The Sackheim Gate (Russian: Закхаймские ворота, tr.: Zakkhaymskie vorota; German: Sackheimer Tor) is one of seven surviving city gates in Kaliningrad, Russia, formerly the German city of Königsberg. It is located at the intersection of Moscow avenue and Lithuanian wall street.
Named after the Sackheim district, the current gate was built in the middle of the 19th century. It replaced an earlier version which was erected during the construction of the first city walls of Königsberg at the beginning of 17th century. After World War II, the gate was used as a warehouse, which it remained until 2006. The gate is protected as a monument by the Russian federal government.
In 2006, restoration of the gate began. After restoration will be completed, the gate will be used by the Centre of Standardisation and Metrology, a Russian federal government agency. It will accommodate laboratories and a small museum, where weights and other antique measuring instruments will be on display.
The Sackheim Gate has one passageway with arches at both ends of the gate. In the past each side also had smaller arches, which may have been pedestrian passageways, but these have since been torn down. At the corners there are four towers: two round ones on the city side and two octagonal ones on the outer side. The city side of the gate is decorated with reliefs of Ludwig Yorck von Wartenburg and Friedrich Wilhelm von Bülow. The other side of the gate has the image of a black eagle, reminiscing the Order of the Black Eagle, which was the highest award of Prussia.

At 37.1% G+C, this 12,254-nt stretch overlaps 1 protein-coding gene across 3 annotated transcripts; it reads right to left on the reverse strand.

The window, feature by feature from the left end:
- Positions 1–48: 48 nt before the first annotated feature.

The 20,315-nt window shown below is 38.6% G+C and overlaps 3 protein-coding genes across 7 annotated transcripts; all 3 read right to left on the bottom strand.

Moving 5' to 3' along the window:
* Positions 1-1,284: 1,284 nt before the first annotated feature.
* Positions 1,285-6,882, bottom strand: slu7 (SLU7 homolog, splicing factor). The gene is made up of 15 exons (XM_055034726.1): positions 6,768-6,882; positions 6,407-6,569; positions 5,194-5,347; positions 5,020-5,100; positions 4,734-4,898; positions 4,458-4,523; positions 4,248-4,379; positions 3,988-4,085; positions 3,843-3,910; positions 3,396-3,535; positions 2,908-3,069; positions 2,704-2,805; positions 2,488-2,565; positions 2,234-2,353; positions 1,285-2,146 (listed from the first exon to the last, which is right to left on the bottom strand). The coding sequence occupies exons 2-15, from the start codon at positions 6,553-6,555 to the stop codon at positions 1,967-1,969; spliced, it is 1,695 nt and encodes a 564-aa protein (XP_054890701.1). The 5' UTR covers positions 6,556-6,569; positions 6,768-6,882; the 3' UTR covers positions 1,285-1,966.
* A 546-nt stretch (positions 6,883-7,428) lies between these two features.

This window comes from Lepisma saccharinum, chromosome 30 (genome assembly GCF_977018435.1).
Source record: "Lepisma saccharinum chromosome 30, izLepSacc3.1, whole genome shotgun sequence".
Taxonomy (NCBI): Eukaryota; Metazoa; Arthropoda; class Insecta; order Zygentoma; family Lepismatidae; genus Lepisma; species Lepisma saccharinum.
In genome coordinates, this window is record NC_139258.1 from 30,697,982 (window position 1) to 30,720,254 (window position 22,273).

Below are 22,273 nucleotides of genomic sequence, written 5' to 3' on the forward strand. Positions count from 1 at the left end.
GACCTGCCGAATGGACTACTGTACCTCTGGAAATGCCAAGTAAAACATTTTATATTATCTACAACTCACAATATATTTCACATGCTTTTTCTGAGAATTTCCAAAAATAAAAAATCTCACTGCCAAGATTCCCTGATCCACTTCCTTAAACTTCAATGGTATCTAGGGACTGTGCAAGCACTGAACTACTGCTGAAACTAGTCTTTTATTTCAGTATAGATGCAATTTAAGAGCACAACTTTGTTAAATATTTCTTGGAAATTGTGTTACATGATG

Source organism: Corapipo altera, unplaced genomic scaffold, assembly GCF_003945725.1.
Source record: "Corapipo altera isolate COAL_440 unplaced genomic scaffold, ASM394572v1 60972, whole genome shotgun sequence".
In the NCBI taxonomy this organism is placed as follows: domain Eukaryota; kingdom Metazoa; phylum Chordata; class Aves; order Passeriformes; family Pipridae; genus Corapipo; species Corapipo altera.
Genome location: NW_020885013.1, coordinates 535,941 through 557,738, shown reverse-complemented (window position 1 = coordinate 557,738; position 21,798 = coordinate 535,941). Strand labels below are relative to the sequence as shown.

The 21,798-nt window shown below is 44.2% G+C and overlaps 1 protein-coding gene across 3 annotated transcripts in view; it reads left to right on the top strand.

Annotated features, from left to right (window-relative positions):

- Avenir Ovsyanov, In the casemates of the royal fort. Kaliningrad, «Amber tale», 1999.
- The Sackheim Gate at the official site of Kaliningrad City Hall
- Kaliningrad-Info - A museum on weights and measures opens in the Sackheim Gate